Julia Langhof is a German filmmaker, who brought her first feature to Hungary’s 25th Titanic Film Festival. She has been around all over Europe to promote the film, LOMO-The Language of Many Others, which deals with our society, family relations, but mainly, our relationship with today’s technology, teens and parents alike. It explores the deep ends of the dark web, our morals, and the way we actually disconnect in order to connect on social media, all while exploring first love.
I was really happy to interview her, she was so awesome and genuine! We talked about filmmaking, her influences, her goals, and a lot more!
EJ: Are you excited to be in Budapest?
JL: Yes, very. I’ve never been, but I’ve heard a lot of really really nice things about Budapest, so I was very excited to come! And I wish to stay longer because of it.
EJ: How long have you worked on this film?
JL: Well, I initially started thinking about it in 2009. I did a lot of things in between, but I would say I was working on it nonstop for like, four years.
EJ: That’s really impressive!
JL: Yeah, but it was my first feature film, and there were a lot of things I just didn’t know, that’s why things just take a little bit longer.
EJ: As a woman director, do you feel like you had to fight harder for your place in this industry than your male counterparts?
JL: No, I didn’t. But as far as I know, the real problem starts with your second feature, and the third feature. Because in the beginning, everyone is curious about you, and gives you a chance, and then, if you make a mistake, if you want money again and people to invest in you, and trust you again, it becomes more difficult. So maybe if we talk in two years, I can tell you more.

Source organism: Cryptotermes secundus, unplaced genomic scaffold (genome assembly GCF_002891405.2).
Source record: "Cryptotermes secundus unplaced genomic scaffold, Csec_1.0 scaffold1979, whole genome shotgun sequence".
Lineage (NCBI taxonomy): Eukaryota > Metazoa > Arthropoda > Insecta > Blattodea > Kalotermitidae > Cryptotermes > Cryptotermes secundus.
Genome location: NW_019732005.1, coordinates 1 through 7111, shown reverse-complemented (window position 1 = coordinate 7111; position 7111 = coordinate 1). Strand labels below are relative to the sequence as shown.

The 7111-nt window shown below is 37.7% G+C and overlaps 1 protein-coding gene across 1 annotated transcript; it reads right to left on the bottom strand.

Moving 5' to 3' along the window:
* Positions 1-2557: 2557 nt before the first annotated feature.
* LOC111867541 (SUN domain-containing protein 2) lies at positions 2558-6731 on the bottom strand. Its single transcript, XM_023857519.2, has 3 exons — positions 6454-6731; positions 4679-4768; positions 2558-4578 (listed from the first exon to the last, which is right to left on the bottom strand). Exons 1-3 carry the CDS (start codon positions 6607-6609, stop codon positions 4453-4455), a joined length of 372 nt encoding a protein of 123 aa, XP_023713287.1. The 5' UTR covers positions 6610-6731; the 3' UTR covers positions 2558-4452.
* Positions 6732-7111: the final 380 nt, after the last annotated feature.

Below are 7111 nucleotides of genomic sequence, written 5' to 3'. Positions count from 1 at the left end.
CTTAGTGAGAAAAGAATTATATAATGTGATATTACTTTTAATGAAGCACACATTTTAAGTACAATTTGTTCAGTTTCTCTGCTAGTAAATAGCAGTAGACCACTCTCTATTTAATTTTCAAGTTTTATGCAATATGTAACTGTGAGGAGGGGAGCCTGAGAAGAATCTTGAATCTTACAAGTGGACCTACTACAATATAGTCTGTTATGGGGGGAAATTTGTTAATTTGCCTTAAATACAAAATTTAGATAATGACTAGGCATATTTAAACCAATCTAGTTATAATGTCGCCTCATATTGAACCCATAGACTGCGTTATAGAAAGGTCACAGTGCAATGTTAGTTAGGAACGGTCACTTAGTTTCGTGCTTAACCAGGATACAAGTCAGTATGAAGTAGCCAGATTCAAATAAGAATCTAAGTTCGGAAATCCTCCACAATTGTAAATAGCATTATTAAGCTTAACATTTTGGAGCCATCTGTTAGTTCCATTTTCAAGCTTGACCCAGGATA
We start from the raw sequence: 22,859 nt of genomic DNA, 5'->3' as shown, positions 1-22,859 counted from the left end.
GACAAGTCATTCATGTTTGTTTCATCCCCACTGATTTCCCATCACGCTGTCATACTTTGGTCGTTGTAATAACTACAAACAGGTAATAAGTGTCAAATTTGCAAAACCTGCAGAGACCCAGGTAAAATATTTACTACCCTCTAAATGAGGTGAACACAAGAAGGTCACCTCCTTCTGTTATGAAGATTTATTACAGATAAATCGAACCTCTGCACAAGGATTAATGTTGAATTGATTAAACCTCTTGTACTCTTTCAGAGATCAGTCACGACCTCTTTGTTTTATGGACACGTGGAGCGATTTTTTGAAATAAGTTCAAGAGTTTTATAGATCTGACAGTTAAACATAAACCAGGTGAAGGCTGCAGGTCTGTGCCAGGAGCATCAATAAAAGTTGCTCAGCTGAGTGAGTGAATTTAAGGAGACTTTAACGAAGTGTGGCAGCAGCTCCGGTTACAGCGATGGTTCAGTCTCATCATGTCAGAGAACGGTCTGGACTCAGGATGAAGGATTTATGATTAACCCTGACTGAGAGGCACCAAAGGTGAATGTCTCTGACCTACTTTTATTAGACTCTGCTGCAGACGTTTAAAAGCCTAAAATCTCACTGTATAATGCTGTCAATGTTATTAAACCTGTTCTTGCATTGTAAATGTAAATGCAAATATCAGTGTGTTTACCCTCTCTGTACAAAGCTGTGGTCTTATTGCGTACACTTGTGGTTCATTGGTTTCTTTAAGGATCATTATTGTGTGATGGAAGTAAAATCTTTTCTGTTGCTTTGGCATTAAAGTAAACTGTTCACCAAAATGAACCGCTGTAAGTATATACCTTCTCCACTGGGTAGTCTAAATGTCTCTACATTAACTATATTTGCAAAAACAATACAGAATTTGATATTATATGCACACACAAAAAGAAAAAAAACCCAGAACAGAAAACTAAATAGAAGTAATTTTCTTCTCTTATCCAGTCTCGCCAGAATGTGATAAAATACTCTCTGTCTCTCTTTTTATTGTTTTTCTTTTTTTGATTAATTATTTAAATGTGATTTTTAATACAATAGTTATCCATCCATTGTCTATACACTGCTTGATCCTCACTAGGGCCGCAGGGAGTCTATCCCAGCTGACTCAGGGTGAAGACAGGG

EJ: But it’s really good that they give you a chance!
JL: Yeah, in fact you know, I mean of course I felt like I was one of the few, you know, but I also thought it was great, in a way, and I took it as my advantage, because it’s a great thing actually, in the beginning. Of course, then later on you question it, and think differently about it, but I never felt disadvantaged because of it. Like I said, really, the big problem for me, is that they’ll work out for me or they won’t.
EJ: What can we expect from your next project, ‘Bonnie’s Ranch’?
JL: I can’t really say so much about it yet, because we are in the middle of it.. rather in the beginning. But it will take place in a forensic psychiatry. And it deals with open and closed society.
EJ: I wanted to ask you; what advice would you give to aspiring female filmmakers?
JL: I always felt like, that once you know the story you want to tell, and you feel really passionate about it, and you really actually get it to a point where you actually feel like you should be talking about it, then people are genuinely interested in it, you know? But you should really work on something that you really feel strongly about. Because if you don’t, then why would anyone else? Especially, if you start realising it, and a lot of money goes into it, and a lot of time, and a lot of people.. You just need to make sure that a lot of hard work goes into it.